351MC Photography and Narrative – Session Five

On Wednesday 29th October 2014 I attended my fifth #phonar session. We started off the day by looking at a couple of individuals responses to last weeks task before the main lecture was taken over by a number of students that bought forward different discussions surrounding themes that we have explored so far in #phonar. Once this discussion was complete, we then spent time listening to two Interviews taken by Jonathan Worth with Wasma Mansour and Dalia Khamissey. The notes from this session can be found below:

www.thinglink.com – useful link to create an interactive multimedia narrative

Session 9 is now being changed to a production session allowing us to focus on our Symposium


Student Discussion:

Rachael Bint:

  • Become interested in image presentation and the photo album
  • Snippets of information allows us to follow a story better?
  • You still get a lot of information but the person who created the photo album are in control with what they share – family albums are more personal
  • They take you on their own individual journey
  • Think that writing on photographs help not only with your own memory but also with giving information to the viewer
  • The subject is the person with the least control – but if it’s in a family setting, the power of the subject changes and becomes stronger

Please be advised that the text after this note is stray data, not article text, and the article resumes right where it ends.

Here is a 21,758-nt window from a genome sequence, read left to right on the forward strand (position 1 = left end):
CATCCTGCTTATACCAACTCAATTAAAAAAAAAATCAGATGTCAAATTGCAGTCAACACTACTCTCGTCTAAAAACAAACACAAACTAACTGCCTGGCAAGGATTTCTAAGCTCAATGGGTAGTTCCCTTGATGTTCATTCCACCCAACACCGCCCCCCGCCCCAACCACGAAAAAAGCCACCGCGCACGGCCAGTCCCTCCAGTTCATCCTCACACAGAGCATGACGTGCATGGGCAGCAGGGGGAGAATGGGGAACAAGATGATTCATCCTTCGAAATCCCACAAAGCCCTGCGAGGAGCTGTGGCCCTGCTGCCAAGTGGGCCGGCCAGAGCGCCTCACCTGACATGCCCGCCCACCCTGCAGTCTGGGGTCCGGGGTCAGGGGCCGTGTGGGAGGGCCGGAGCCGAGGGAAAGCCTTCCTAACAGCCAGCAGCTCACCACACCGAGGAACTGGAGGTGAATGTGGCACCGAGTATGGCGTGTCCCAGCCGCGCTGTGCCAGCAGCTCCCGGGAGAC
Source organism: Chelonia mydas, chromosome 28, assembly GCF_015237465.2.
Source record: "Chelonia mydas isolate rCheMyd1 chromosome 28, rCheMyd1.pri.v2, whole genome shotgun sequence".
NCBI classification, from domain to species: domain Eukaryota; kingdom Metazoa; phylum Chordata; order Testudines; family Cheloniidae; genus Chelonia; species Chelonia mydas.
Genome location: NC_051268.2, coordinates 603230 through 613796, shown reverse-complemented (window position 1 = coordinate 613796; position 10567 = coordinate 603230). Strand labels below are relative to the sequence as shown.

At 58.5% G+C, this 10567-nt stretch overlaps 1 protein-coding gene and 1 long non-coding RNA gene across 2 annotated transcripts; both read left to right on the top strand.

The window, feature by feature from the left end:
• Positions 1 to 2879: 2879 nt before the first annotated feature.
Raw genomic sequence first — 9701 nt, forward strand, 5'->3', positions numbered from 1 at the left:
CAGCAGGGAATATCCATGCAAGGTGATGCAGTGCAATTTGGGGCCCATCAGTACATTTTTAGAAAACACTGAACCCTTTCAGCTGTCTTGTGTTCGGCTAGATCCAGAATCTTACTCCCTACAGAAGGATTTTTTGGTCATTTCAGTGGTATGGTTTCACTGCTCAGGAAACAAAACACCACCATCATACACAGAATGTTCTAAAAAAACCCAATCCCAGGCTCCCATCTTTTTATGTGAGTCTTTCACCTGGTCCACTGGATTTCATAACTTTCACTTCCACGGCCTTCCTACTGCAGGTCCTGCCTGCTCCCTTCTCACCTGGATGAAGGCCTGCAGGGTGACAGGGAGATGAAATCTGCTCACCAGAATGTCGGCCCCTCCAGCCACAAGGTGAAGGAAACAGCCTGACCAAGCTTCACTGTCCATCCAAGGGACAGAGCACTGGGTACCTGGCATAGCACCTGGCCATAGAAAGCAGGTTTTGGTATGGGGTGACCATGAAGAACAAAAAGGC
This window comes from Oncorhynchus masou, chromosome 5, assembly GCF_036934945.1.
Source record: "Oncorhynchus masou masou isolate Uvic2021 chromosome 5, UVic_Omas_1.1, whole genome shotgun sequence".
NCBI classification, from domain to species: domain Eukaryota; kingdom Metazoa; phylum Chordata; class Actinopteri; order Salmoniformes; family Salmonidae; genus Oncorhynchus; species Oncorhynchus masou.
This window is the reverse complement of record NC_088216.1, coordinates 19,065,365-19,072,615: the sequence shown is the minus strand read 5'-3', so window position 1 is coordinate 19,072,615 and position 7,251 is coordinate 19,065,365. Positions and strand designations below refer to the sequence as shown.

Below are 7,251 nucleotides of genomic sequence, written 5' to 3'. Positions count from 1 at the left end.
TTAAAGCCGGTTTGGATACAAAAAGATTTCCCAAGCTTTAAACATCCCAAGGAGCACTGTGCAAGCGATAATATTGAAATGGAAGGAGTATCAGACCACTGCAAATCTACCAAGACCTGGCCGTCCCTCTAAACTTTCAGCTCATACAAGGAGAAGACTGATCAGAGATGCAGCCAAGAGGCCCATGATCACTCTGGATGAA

• A few of the albums are linked but she’s having trouble linking them together
  • Makes you wonder what was in between these photo books – were some lost or more important and kept?
  • Prefer to look at the books and go through at her own individual pace – digital images can allow us to skip through them quickly
  • Does digital allow us to explore the image more?
  • Bargaining with other peoples memories
  • Artifacts have a provenance – it’s difficult to put a price on our family albums; they are priceless to us
  • She has basically bought someone’s history and memories for a fiver
  • Did the family want to sell the photo album? – It’s more natural for us to just throw our albums away, why would we want to seel them?
  • People like to buy into memories
  • People are interested in the aesthetics of artifacts – it links back to filters on Instagram; our generation wants to create older looking images
  • The album is created for a personal reason
  • Photographs are evidence and memory triggers
  • David Campbell
    • You can’t have an all encompassing narrative
    • In a narrative you need to include context, suspense, a big reveal
    • Exposition, conflict, climax and resolution